Dr Edan Scriven, a QCIF eResearch Analyst at UQ, outlines Linux utilities and tools to help you monitor and control your tasks.
Open-source software Linux is full of utilities and tools to help you monitor and control your tasks. Here’s some that I use every day.
Do you have a batch job running and want to monitor its output in real time? Or a cloud instance running a server and you want to watch its log output? Linux’s
tail command doesn’t just show the end of a file. Use
tail -f <filename> and it will follow a file as it’s being written. It can even follow multiple files, handy for watching a PBS job’s
stderr files at the same time.
Linux allows you to redirect output elsewhere, into other files and other programs too. Use the pipe—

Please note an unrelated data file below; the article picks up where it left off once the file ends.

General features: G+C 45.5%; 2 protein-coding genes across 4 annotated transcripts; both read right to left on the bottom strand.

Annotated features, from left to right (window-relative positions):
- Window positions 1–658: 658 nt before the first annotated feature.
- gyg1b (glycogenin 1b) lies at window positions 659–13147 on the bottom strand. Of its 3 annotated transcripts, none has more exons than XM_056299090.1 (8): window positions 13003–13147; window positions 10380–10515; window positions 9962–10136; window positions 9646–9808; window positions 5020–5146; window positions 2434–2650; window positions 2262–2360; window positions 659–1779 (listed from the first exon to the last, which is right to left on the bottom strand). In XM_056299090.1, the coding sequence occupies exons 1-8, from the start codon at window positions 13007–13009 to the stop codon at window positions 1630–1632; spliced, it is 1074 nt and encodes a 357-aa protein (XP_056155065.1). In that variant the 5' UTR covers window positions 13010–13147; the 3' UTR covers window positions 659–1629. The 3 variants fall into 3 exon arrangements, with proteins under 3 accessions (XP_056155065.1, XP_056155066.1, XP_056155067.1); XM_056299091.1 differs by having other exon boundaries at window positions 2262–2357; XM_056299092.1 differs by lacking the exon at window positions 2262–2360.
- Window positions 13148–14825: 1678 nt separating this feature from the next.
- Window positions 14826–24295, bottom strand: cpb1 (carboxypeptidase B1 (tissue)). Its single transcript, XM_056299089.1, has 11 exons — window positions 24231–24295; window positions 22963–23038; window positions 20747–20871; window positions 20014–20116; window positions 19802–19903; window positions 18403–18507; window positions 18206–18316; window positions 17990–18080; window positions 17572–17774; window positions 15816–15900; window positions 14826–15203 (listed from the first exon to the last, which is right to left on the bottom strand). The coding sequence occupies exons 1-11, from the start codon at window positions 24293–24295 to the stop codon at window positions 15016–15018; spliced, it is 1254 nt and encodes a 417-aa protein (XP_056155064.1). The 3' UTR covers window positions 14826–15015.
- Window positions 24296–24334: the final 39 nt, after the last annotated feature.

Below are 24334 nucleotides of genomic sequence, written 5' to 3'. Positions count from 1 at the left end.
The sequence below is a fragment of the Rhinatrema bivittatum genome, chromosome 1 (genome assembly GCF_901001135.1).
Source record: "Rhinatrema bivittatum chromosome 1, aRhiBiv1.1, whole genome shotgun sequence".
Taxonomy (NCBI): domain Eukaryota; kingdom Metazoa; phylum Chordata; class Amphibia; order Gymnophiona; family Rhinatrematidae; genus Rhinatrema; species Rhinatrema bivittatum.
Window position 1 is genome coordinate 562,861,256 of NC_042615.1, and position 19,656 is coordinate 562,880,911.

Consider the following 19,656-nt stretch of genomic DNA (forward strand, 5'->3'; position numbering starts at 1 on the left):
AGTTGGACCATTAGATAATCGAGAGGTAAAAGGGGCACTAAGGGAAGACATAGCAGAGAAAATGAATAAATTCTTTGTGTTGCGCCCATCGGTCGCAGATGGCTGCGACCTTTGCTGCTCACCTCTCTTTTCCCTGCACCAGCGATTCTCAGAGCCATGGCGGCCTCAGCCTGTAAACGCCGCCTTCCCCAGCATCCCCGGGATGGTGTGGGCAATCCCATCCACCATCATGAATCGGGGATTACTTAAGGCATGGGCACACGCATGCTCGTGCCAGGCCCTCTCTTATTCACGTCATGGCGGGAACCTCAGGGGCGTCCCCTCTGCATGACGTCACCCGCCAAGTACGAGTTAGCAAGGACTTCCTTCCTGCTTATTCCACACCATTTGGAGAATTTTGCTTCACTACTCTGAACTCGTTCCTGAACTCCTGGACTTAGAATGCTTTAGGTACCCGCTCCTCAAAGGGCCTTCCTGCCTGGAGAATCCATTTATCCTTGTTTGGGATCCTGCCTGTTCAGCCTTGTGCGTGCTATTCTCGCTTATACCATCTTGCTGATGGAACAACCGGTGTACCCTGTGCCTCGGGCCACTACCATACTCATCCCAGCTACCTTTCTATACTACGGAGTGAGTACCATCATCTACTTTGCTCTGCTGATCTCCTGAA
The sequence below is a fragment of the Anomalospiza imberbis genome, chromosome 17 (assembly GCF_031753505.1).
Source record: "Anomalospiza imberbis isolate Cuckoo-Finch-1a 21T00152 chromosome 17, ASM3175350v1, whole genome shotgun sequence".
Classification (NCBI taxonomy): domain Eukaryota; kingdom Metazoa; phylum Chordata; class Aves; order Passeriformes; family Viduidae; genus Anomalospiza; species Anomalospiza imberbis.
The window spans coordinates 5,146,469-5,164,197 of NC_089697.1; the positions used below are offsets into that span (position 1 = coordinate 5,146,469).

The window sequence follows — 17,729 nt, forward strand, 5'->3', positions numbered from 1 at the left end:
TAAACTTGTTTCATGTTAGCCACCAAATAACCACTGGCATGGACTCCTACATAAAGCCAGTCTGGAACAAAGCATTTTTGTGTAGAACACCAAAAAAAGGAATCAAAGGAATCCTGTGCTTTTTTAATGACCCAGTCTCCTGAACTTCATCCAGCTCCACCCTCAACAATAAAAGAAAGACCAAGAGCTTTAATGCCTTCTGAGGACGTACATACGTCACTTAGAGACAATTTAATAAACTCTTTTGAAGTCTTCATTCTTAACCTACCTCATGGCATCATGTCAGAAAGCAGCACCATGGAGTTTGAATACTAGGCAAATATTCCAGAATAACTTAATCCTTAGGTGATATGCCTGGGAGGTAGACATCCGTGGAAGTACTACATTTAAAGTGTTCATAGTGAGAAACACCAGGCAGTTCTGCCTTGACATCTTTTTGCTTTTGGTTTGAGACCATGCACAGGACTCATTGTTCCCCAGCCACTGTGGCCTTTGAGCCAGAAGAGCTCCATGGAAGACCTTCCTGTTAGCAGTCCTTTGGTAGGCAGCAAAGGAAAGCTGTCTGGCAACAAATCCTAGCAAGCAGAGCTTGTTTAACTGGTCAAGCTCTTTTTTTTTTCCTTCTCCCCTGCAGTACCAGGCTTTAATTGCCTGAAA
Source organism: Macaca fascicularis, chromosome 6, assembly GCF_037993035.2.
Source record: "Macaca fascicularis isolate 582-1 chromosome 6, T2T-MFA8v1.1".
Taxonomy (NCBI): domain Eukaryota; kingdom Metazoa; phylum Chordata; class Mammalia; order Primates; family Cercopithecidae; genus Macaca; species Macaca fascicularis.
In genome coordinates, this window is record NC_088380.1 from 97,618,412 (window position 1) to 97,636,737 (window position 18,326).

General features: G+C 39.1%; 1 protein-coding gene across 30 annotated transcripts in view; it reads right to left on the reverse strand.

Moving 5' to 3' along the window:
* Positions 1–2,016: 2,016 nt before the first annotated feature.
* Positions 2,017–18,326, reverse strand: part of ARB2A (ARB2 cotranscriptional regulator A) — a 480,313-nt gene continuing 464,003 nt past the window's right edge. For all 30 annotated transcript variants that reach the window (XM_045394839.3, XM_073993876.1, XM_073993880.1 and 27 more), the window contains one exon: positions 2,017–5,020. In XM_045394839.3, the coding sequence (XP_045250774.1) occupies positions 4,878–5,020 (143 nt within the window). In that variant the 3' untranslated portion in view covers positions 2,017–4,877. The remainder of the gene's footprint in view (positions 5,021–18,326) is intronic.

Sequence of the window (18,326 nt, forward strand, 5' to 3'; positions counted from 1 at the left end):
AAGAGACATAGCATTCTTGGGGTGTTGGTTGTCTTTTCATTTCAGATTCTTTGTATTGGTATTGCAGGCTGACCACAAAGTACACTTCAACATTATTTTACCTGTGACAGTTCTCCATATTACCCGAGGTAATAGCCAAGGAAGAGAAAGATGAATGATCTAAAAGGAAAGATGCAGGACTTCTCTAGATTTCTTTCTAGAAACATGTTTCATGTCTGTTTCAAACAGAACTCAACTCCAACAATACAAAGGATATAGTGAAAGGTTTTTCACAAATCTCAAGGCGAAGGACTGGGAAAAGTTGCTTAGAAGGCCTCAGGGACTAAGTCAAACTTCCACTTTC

| —to chain multiple commands into more complex tasks. For example, do you pass your job array index into your program but it’s off by one, or you’d like to scale it by a non-integer factor? Maybe you can modify your program, but sometimes you can’t or it’s easier to just tweak your input. You can use the
bc command to do basic mathematics in your job submission script, and backticks—
` —to use the output of one command as a parameter of another. For example:
# myprog takes a number as a parameter
myprog `echo $PBS_ARRAY_INDEX*1.75 | bc`
Or you can use the pipe to filter files for interesting information. If you know your program outputs ‘failed to converge after N iterations’ when something’s not right, you can put
| together with a command like
grep, like this:
tail -f myprog.log | grep 'failed'
And now the terminal that’s running that command won’t display a flood of output—just the bit you’re watching for.
Many Linux commands are able to be used like this, as the building blocks of larger and more complex processing workflows.
This article was first published on 17/10/2019.